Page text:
The last thing he needed was another portrait of himself. What he really needed was…“You can start tonight.” He opened the trunk.

“Tonight? It’s…awfully late.”

“Barely nine o’clock.” This team could only have one quarterback, and he was it.

She muttered to herself and started rooting around in the trunk. He pulled out his suitcase and her navy duffel. She reached past him to snatch up one of the toolboxes that contained her art supplies and, still muttering, followed him to the entrance. He negotiated with the inn’s sole bellman to watch his car and headed for the reception desk. The Beav stayed at his side. Judging by the live music coming from the bar and the locals spilling out into the lobby, the Merry Time was the small town’s Saturday night hot spot. He noted the heads turning in his direction. Sometimes he could go for a couple of days without being recognized, but not tonight. A few people in the crowd openly stared. Those damn End Zone commercials. He set down the suitcases at the front desk.

The clerk, a studious-looking Middle Eastern guy in his twenties, greeted him politely, but without recognition. The Beav jabbed him in the ribs and cocked her head toward the bar. “Your fans,” she said, as if he hadn’t already noticed the two guys who’d detached themselves from the crowd and were heading his way. Both were middle-aged and overweight. One wore a Hawaiian shirt that bunched over his belly. The other had a handlebar mustache and cowboy boots.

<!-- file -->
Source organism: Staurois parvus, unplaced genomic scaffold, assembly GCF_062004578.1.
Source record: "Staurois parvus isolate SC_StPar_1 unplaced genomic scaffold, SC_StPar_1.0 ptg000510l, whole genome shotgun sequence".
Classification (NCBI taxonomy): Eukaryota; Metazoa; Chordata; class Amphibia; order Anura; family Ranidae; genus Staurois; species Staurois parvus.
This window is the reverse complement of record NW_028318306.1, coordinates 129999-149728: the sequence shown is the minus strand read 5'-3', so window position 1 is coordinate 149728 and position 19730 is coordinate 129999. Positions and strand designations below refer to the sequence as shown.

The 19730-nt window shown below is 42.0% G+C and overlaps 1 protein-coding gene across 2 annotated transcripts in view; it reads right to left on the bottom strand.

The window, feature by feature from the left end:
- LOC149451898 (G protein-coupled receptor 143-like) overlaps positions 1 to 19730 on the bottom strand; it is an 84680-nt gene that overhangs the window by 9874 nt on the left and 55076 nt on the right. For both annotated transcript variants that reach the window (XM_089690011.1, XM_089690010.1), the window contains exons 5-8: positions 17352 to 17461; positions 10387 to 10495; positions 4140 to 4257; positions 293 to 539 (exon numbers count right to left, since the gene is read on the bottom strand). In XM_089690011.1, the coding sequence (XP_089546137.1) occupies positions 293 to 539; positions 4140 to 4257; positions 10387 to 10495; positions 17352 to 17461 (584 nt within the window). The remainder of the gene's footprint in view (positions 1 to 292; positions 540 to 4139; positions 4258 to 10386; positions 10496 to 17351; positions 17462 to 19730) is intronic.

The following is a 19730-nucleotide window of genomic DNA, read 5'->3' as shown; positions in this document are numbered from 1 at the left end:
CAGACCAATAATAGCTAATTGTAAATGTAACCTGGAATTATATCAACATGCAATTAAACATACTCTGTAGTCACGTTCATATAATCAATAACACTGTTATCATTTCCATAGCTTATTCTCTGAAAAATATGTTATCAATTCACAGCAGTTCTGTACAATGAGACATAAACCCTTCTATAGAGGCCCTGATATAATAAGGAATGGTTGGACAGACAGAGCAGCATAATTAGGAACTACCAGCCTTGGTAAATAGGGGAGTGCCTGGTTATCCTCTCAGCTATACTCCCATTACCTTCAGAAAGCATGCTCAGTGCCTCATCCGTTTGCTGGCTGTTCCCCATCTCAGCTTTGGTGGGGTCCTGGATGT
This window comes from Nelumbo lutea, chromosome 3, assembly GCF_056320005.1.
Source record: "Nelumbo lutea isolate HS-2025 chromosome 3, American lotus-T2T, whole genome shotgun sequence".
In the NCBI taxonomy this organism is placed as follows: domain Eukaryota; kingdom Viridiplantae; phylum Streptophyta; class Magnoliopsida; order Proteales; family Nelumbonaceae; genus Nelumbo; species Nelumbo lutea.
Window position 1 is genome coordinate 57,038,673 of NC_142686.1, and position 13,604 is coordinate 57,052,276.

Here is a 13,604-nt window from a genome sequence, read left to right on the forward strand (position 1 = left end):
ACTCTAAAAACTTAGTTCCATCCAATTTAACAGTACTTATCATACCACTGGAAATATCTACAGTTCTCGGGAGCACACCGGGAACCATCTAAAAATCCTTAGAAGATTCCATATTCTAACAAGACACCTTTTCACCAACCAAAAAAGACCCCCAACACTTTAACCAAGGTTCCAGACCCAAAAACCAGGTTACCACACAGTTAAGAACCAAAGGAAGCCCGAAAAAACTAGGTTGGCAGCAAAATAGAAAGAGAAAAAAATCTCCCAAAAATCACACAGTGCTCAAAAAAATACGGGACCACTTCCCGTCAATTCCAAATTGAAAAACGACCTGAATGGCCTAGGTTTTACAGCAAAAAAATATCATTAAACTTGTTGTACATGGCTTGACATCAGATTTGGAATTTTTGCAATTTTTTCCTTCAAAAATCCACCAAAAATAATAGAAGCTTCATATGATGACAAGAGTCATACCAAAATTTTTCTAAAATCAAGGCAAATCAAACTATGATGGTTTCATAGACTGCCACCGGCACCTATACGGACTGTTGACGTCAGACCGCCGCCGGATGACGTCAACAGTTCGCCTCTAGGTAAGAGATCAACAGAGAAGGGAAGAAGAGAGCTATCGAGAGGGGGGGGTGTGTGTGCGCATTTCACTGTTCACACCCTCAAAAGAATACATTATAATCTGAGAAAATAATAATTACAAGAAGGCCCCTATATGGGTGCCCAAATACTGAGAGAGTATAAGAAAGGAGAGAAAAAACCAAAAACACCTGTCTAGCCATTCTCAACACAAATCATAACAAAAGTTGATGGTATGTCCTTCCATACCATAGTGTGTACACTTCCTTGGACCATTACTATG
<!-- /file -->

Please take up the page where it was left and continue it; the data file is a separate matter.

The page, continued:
“Time for me to start work,” the Beav said loftily. “I’ll take care of this.”

“No, you won’t. I’ll—”

“Hey, there,” Hawaiian shirt said. “Hope you don’t mind the interruption, but me and my buddy Bowman have a bet you’re Dean Robillard.” He stuck out his hand.

Before Dean could respond, the Beav blocked the man’s arm with her small body, and the next thing he knew, she was addressing him in a foreign accent that sounded like a cross between Serbo-Croatian and Yiddish. “Acht, this Dean Roam-a-lot, he is very famous man in America, yes? My poor husband”—she curled her fingers around Dean’s arm—“his Eeenglish is veddy, veddy bad, and he does not understand this. But my Eeenglish is veddy, veddy good, yes? And everywhere we go, these pipples—pipples like you—they come up to him and say they think he is this man, this Dean Roam-a-lot. But I say, no, my husband is not famous in America, but veddy famous in our country. He is a veddy famous—how you say?—por-nog-ra-pher.”

He just about choked on his spit.

She furrowed her brow. “Yes? Did I say this with rightness? He makes the dirty moo-vees.”

Dean was changing identities so fast even he was losing track. Still, the Beav deserved his support for all her hard work—however misguided—so he pulled in his grin and tried to look like he didn’t speak English.

She’d thrown the ol’ boys for a loss, and they didn’t know how to handle it. “We’re, uh…Well…Sorry, there. We thought…”